Scotland’s first minister has vowed not to maintain a “diplomatic silence” in the face of any racism, misogyny or intolerance from Donald Trump. Nicola Sturgeon released a statement congratulating Mr Trump after his surprise victory in the US election. But speaking at First Minister’s Questions the following day, she made clear that she stood by her previous criticisms of his campaign. Ms Sturgeon had backed Hillary Clinton ahead of the presidential election. The first minister told MSPs she had faced criticism for breaking the convention that political leaders do not comment on election campaigns in other countries.
Teachers fear discriminatory language is becoming more acceptable among some pupils and parents after the Brexit vote, MSPs have been told. Edinburgh University’s Moray House School of Education called for race to be “explicitly back on the agenda” after the referendum in June. Academics from the school said teachers were now “reluctant and anxious” about addressing racism. But they said there had been no spike in recorded hate crime in Scotland. MSPs were listening to evidence being submitted to Holyrood’s Equalities and Human Rights Committee. The academics said recent discussions with teaching staff pointed to a “growing mood” among some pupils and parents that discriminatory language and views were acceptable.
Chancellor Philip Hammond has described the UK’s relationship with China as “more important than ever”, as he hosted the country’s vice-premier for trade talks in London. He promised a “golden era” of relations, with the announcement of several deals. Vice-Premier Ma Kai added that he wanted to see the UK and EU reach a “win-win” deal over Brexit. Formal talks on the UK’s departure from the EU are due to start next year. As the meeting took place in London’s Lancaster House, it was announced that the Chinese contractor CITIC Construction would invest £200m in the first phase of the £1.7bn London Royal Albert Docks project, headed by the Chinese developer ABP. And the UK will in turn invest up to £40m in the Asian Infrastructure Investment Bank based in Beijing, for a fund to help developing countries to prepare infrastructure programmes.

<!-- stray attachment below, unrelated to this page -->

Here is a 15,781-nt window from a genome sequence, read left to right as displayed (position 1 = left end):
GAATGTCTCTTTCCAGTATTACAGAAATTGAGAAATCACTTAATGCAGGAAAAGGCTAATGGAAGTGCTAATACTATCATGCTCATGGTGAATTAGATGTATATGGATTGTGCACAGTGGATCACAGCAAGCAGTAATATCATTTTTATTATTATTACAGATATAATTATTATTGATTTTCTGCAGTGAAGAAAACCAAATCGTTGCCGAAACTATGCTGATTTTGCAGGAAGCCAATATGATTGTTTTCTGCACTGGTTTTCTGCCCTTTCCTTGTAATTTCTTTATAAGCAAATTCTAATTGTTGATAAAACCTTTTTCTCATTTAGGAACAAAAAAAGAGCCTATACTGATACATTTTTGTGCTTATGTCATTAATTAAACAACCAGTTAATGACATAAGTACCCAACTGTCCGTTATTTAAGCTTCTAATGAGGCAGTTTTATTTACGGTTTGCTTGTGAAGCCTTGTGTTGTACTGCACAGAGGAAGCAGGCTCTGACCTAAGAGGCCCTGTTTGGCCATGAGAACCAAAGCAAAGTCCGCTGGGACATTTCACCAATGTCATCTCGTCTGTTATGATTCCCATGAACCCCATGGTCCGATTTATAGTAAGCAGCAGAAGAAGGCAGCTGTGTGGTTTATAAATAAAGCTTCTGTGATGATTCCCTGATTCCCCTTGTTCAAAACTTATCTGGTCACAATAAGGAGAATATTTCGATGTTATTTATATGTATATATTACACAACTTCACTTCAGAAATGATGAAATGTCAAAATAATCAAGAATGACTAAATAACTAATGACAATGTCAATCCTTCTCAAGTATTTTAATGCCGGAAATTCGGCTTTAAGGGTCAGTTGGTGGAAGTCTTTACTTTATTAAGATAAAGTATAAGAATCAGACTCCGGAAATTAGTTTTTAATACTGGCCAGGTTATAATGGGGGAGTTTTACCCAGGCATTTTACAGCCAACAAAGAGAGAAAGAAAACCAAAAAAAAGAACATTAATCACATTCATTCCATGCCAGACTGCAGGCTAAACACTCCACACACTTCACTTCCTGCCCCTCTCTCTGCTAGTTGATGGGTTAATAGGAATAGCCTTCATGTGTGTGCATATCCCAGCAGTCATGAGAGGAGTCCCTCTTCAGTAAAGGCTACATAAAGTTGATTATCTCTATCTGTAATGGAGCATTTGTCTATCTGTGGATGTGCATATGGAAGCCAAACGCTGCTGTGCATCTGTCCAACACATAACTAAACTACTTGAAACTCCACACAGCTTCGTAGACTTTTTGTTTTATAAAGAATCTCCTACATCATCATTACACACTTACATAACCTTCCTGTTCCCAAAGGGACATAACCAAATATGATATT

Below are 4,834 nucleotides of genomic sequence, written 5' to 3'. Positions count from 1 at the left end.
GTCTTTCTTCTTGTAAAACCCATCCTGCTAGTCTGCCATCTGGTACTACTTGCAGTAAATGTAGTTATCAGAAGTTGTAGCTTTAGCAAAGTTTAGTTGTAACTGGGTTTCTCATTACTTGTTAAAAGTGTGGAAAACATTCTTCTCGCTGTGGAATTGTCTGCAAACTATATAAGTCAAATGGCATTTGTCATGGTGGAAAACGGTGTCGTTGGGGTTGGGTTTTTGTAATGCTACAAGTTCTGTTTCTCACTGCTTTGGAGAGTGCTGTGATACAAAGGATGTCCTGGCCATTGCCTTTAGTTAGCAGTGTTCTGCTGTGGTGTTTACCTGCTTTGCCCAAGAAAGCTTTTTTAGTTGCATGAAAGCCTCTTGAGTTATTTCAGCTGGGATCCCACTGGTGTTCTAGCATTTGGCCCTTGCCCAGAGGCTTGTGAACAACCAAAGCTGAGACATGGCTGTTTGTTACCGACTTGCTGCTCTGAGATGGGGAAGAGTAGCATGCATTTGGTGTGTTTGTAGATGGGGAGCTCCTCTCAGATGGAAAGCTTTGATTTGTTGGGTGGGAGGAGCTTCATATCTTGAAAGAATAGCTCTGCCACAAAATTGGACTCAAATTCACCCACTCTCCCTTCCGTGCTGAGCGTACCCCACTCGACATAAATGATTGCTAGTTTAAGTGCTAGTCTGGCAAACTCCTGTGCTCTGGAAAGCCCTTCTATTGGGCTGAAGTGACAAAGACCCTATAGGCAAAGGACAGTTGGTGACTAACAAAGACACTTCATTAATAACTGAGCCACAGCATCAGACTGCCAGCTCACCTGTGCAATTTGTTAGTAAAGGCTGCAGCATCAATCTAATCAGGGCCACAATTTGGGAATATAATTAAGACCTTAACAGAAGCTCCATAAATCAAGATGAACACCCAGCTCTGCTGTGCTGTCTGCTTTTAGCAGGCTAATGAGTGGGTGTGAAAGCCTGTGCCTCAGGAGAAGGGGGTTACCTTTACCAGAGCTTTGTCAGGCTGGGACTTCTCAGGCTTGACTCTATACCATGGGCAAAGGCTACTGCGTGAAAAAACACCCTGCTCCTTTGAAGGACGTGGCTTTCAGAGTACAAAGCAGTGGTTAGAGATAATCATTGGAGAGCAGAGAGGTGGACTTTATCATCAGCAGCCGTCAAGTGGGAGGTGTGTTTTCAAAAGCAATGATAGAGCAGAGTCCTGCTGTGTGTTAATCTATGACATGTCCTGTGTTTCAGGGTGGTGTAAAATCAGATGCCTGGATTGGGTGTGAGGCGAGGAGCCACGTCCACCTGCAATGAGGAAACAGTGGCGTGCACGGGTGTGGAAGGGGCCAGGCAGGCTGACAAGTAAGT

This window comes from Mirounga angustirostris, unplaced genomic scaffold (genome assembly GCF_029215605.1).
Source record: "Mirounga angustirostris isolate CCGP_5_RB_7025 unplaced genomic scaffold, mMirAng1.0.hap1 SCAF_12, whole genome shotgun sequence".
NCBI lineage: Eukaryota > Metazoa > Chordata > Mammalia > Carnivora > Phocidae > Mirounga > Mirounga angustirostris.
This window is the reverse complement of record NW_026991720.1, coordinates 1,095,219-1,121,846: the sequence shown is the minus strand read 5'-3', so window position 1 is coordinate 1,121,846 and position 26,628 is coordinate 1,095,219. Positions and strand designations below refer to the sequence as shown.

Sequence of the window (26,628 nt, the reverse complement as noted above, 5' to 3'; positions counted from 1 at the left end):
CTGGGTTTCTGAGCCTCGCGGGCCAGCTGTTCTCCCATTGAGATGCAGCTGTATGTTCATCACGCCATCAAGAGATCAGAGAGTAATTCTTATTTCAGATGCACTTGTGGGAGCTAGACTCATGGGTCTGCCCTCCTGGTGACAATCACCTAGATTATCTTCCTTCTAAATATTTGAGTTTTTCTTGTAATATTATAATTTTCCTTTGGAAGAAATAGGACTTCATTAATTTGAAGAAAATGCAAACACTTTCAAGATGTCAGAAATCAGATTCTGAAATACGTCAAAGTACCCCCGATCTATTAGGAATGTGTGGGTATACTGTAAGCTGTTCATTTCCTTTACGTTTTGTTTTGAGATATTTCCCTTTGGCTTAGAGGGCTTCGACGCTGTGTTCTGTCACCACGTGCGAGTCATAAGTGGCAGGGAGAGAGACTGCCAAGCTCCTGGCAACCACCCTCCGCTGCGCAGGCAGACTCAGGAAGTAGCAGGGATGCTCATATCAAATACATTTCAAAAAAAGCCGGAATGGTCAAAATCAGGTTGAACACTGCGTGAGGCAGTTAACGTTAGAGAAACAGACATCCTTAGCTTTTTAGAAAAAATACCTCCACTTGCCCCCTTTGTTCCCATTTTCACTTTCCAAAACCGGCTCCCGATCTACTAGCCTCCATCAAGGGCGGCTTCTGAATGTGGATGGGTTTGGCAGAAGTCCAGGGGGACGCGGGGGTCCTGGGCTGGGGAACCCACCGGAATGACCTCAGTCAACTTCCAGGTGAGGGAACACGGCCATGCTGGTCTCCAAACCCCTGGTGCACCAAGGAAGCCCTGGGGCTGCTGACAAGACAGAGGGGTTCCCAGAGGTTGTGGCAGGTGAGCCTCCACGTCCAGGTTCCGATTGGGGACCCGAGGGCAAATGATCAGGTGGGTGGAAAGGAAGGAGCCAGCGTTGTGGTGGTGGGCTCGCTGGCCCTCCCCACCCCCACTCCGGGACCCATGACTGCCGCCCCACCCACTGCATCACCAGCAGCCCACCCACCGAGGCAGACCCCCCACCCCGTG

China expects Brexit negotiations between Britain and the European Union will produce a favorable outcome, Vice Finance Minister Shi Yaobin said on Thursday. “The EU and UK are both very important trading partners … for China. We hope (they) conduct smooth and successful negotiations which reach the kind of arrangement which is mutually agreeable and mutually beneficial,” Shi told a news conference in London, through a translator. “We ourselves expect to see that the negotiations produce a very stable and very good outcome for EU and UK. That’s what we want to see.”
England could be facing a shortage of up to 19,000 school leaders by 2022 if action is not taken to plug the gap, it has been claimed. A report by three education leadership organisations suggests almost one in four schools across the country could be affected by a lack of headteachers, deputy heads and assistant heads. It argues that an increase in pupil numbers and a rise in school leaders retiring and leaving the profession early along with increasing demand for senior staff to work at academy trusts means that more people are needed to step into top roles. But currently, many schools are experiencing problems in recruiting staff, the report says, adding that while schools are estimated to spend up to £200 million a year on recruitment, many fail to find the quality of candidate they require.